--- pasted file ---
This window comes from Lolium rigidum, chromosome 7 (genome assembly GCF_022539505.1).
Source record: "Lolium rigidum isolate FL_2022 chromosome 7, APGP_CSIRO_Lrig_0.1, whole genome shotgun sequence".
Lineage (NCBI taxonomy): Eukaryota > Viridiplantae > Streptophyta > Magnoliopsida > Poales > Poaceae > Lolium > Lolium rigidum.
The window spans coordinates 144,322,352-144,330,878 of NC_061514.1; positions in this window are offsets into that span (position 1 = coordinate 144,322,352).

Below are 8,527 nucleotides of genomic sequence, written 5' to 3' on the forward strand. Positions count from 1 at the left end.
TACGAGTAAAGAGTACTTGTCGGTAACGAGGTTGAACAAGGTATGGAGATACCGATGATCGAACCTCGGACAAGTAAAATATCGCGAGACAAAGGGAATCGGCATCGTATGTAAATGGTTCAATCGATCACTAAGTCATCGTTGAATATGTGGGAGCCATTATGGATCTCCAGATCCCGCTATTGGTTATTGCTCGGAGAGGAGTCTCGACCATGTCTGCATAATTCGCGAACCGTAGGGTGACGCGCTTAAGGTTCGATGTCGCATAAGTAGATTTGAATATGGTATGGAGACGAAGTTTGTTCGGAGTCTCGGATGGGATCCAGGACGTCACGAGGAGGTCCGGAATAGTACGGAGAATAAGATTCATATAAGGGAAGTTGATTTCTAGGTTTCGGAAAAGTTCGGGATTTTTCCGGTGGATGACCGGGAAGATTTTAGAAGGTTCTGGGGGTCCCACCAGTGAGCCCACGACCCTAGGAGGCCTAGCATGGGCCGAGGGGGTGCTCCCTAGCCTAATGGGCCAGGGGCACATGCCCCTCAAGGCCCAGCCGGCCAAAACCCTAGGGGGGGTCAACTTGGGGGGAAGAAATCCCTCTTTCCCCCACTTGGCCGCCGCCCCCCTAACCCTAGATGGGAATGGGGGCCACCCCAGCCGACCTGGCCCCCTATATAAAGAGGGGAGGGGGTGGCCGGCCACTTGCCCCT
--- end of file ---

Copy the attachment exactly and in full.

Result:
This window comes from Lolium rigidum, chromosome 7 (genome assembly GCF_022539505.1).
Source record: "Lolium rigidum isolate FL_2022 chromosome 7, APGP_CSIRO_Lrig_0.1, whole genome shotgun sequence".
Lineage (NCBI taxonomy): Eukaryota > Viridiplantae > Streptophyta > Magnoliopsida > Poales > Poaceae > Lolium > Lolium rigidum.
The window spans coordinates 144,322,352-144,330,878 of NC_061514.1; positions in this window are offsets into that span (position 1 = coordinate 144,322,352).

Below are 8,527 nucleotides of genomic sequence, written 5' to 3' on the forward strand. Positions count from 1 at the left end.
TACGAGTAAAGAGTACTTGTCGGTAACGAGGTTGAACAAGGTATGGAGATACCGATGATCGAACCTCGGACAAGTAAAATATCGCGAGACAAAGGGAATCGGCATCGTATGTAAATGGTTCAATCGATCACTAAGTCATCGTTGAATATGTGGGAGCCATTATGGATCTCCAGATCCCGCTATTGGTTATTGCTCGGAGAGGAGTCTCGACCATGTCTGCATAATTCGCGAACCGTAGGGTGACGCGCTTAAGGTTCGATGTCGCATAAGTAGATTTGAATATGGTATGGAGACGAAGTTTGTTCGGAGTCTCGGATGGGATCCAGGACGTCACGAGGAGGTCCGGAATAGTACGGAGAATAAGATTCATATAAGGGAAGTTGATTTCTAGGTTTCGGAAAAGTTCGGGATTTTTCCGGTGGATGACCGGGAAGATTTTAGAAGGTTCTGGGGGTCCCACCAGTGAGCCCACGACCCTAGGAGGCCTAGCATGGGCCGAGGGGGTGCTCCCTAGCCTAATGGGCCAGGGGCACATGCCCCTCAAGGCCCAGCCGGCCAAAACCCTAGGGGGGGTCAACTTGGGGGGAAGAAATCCCTCTTTCCCCCACTTGGCCGCCGCCCCCCTAACCCTAGATGGGAATGGGGGCCACCCCAGCCGACCTGGCCCCCTATATAAAGAGGGGAGGGGGTGGCCGGCCACTTGCCCCT